Natasha Trethewey, the poetess, writes a memory poem on every page. As I read each poem in "doMESTIC WORK, I realized these poems were memories and celebrations of hard working African Americans. The poems are so special and so beautiful I had to look at the poems in a personal way. Natasha Trethewey's poetry made me cry, smile, laugh and ponder my life. I remember my mother using Dixie Peach on my hair. To keep our kitchen cool while straightening my hair my mother kept the back door open. Every once in a while a cool breeze would come through the door. The cool breeze did not keep my mother from sweating. I would turn around and see the the beads of sweat on her upper lip. Our neighbors would say " she can fix some bad hair."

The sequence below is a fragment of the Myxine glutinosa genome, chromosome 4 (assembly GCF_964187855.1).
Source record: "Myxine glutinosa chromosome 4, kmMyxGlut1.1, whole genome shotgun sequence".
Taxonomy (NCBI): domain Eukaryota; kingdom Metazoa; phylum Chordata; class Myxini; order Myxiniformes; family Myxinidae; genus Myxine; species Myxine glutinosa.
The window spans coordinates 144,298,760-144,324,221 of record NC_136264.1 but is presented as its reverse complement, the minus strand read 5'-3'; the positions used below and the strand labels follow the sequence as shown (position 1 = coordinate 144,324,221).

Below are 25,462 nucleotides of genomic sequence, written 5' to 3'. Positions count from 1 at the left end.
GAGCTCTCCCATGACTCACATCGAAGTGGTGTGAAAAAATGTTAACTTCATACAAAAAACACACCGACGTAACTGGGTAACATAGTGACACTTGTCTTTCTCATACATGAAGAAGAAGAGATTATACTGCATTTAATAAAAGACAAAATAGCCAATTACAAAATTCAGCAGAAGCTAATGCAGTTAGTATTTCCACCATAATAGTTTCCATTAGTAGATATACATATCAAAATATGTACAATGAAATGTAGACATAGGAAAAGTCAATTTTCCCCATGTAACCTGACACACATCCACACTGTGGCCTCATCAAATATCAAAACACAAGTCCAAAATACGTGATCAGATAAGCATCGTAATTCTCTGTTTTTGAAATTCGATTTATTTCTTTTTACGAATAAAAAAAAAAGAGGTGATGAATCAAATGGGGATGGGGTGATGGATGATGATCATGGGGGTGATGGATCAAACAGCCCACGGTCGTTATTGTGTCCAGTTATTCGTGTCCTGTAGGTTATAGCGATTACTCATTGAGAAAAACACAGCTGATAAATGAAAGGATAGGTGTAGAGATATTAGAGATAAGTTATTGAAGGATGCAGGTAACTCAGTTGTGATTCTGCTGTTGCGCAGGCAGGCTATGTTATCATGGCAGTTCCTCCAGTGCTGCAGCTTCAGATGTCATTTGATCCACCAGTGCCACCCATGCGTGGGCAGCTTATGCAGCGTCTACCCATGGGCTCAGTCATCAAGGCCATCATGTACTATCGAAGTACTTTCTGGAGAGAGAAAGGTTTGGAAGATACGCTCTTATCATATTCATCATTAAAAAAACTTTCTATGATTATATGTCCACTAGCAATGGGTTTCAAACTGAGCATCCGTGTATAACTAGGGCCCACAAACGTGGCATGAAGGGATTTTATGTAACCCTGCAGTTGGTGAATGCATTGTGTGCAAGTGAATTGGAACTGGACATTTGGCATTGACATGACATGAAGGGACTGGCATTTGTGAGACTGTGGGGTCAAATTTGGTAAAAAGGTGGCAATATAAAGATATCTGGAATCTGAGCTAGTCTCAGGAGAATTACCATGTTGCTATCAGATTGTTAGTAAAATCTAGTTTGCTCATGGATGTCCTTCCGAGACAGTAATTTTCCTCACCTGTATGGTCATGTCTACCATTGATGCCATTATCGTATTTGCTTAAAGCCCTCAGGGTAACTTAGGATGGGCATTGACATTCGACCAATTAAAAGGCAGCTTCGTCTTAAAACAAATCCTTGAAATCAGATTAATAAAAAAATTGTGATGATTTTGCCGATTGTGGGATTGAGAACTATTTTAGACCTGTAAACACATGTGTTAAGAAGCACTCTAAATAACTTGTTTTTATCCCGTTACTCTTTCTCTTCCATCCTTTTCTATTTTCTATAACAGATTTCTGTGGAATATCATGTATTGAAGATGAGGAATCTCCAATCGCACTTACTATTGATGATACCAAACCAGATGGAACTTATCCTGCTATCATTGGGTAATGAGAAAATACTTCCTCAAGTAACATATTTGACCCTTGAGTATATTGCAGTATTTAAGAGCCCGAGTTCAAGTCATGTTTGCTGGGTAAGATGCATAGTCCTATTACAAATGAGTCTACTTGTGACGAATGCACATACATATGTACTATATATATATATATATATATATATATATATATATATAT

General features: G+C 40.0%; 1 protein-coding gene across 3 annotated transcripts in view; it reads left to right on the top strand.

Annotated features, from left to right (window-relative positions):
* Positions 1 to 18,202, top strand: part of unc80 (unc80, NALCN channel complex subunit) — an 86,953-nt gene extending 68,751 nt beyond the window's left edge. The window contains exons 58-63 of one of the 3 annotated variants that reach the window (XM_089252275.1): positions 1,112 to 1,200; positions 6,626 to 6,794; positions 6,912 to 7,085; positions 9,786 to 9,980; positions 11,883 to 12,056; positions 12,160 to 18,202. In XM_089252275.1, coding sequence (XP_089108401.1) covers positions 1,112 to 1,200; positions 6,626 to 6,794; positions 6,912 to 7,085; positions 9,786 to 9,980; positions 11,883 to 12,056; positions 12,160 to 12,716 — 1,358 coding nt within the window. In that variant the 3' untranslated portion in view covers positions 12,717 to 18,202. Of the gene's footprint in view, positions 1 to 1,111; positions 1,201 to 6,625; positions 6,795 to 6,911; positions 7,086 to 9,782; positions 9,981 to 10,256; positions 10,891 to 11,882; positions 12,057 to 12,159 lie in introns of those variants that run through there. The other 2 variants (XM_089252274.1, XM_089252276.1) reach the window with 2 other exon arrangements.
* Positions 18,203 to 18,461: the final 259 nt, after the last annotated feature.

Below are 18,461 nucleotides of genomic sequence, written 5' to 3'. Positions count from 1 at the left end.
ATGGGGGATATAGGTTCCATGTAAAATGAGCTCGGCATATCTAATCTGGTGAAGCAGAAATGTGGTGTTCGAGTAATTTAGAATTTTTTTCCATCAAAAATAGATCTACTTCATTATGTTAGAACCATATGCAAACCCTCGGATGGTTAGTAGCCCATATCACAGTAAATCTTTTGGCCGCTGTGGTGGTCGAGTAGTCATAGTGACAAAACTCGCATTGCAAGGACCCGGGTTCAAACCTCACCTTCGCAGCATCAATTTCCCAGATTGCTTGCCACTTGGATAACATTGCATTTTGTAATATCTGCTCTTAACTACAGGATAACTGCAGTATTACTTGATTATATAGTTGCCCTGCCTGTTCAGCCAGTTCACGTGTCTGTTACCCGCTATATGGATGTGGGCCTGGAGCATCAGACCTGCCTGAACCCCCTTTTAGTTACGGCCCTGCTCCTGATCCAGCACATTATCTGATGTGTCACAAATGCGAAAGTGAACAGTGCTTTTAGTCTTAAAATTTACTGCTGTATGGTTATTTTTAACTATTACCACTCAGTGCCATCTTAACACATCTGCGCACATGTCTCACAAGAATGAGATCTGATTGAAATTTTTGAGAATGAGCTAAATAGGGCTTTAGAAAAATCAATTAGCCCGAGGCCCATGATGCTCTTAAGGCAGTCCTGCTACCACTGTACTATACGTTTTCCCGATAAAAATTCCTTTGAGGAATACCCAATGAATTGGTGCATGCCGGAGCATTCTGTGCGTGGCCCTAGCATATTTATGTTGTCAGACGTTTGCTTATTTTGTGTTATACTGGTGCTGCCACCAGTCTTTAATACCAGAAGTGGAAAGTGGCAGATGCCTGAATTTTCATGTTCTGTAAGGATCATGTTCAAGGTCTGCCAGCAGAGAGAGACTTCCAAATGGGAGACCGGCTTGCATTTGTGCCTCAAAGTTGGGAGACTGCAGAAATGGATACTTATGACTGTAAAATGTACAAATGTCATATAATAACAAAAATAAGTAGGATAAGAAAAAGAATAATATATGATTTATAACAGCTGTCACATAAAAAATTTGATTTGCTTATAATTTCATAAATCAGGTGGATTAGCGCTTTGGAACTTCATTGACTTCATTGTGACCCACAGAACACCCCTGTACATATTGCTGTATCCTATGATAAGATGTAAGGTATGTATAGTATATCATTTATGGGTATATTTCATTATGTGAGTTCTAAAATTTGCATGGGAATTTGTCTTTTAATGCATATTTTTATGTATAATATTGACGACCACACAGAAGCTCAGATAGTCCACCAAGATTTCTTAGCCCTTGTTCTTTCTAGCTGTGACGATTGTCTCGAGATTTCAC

Natasha Trethewey, with her poetry, snapped a photo of the thoughts in my mind and the feelings in my heart. She also wrote about my mother's masectomy. I have heard no one describe how it felt to see my mother pin bundled handkerchiefs inside her dress to appear as her missing breast. My mother was not a complainer. Whatever she felt after that operation she did not share. She held it inside of her heart. I'm sure she must have cried at night in her pillow. She would never have wanted to worry my father. Indeed, Natasha Trethewey writes a memorable book of poetry. dOMESTIC WORK by Natasha Trethewey is a winner of the Cave Canem Poetry Prize.